By Raoul Lowery Contreras
Like swarms of angry hornets, the National Guard will smother the border with Mexico to stop all drug smuggling, people smuggling and 10-year-old children who walk from Honduras looking for a safe place to grow up.
Laugh out loud!
Despite the Commander-in-Chief’s impromptu declaration that the military has to go to the border to shut it down and keep “rapists” and other bad actors from crossing, it is in fact against the law for the military to enforce any the law on the border. It’s called the Posse Comitatus Act.
It was passed by Southern Democrat Congressmen and Northern Republicans as part of a deal to break a tie Presidential electoral vote in 1876 between Republican Rutherford Hayes and Democrat Samuel Tilden. Hayes was installed as President and federal troops left the South after occupying it for 10 years.
The U.S. military cannot enforce civilian laws and can only be used in the United States in places declared to be under Presidential-imposed “martial law.” That last happened in Los Angeles in 1992 during the Rodney King riot, when Marines were ordered into the city to supplement National Guard troops.
It was obvious to informed people that President Trump had no idea what he was declaring. Eventually his harried staff managed to explain that the President meant the National Guard was going to the border to assist the supposedly helpless Border Patrol despite a 46-year low in border crossings.
We’ve been here before. Under Bush 43 and Barack Obama. The efforts were fraudulent then and the Trump initiative today is also fraudulent. Another figment of Trump’s imagination.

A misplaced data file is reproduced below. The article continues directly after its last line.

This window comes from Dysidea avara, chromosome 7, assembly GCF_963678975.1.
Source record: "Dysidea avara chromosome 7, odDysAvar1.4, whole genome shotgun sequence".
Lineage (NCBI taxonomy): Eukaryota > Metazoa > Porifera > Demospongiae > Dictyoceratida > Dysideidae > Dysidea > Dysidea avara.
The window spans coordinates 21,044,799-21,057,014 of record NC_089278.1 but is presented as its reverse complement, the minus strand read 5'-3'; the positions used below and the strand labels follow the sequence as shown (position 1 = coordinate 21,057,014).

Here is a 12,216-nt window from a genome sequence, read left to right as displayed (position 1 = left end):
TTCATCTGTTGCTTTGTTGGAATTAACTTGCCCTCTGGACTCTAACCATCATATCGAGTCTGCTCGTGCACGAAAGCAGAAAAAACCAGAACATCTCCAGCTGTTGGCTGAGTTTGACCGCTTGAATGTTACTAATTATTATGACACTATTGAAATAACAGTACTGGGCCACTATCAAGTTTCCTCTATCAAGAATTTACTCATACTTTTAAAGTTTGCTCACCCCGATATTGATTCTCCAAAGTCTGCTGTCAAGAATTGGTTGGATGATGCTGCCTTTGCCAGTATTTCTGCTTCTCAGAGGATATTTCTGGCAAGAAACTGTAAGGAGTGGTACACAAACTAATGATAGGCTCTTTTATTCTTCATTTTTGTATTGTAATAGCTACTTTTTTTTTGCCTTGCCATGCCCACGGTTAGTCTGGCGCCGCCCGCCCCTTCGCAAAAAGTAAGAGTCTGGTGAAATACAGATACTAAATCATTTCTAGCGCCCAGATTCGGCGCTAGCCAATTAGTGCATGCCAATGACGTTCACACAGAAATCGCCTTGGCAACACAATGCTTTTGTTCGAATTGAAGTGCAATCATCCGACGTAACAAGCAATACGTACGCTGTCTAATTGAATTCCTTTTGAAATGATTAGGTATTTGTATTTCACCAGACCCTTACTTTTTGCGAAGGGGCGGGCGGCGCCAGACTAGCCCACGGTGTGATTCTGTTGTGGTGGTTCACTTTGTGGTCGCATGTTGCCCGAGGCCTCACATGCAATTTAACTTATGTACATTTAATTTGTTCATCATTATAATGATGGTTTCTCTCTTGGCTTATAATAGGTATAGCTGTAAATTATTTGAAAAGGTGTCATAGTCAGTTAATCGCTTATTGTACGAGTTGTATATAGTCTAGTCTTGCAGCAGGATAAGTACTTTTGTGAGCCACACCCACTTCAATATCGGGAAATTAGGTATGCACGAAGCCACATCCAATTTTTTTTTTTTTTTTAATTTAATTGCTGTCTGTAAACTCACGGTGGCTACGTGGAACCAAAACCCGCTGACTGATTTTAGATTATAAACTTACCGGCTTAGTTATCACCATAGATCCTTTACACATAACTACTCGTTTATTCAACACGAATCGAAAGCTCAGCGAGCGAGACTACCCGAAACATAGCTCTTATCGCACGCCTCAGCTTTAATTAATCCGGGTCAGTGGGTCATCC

Here is what really happens when the National Guard is expensively deployed to the border. They sweep offices. They empty trash cans. They drive buses and trucks. They stand on hilltops and look through binoculars at the border and into Mexico.
They are unarmed. They cannot arrest anyone. They cannot stop anyone from crossing the border or question anyone who does, legally or illegally. They cannot man border inspection gates. They cannot stand guard at immigration detention centers.
Those are the things the National Guard can and cannot do.
During Bush 43’s deployment of the National Guard on the border, I was returning from Tijuana one day. After waiting an hour or two in a traffic lane, I finally inched up to an immigration officer who had all my information in his computer.
He asked me why I had visited Mexico. Dentist, I answered. Where do you live? In University City. Where were you born? Mexico City. What’s your citizenship? American. Have a good day, he said, waving me through.
Twenty feet away stood a National Guard corporal who waved me down and ordered me into secondary inspection. I said, “What for, I’ve been cleared by the immigration officer. I’m in the U.S.”
The corporal snapped, “Because I said so.”
I laughed and drove off wondering if red lights and sirens would follow me onto Interstate 5. Nothing happened. The corporal broke the law, not me.
President Trump’s “military” on the border is a fraud. The only “military” thing about the National Guard on the border are the uniforms.
Raoul Lowery Contreras is a political consultant and the author of “The Armenian Lobby & American Foreign Policy” and “The Mexican Border: Immigration, War and a Trillion Dollars in Trade.” His work has appeared in the New American News Service of the New York Times Syndicate.
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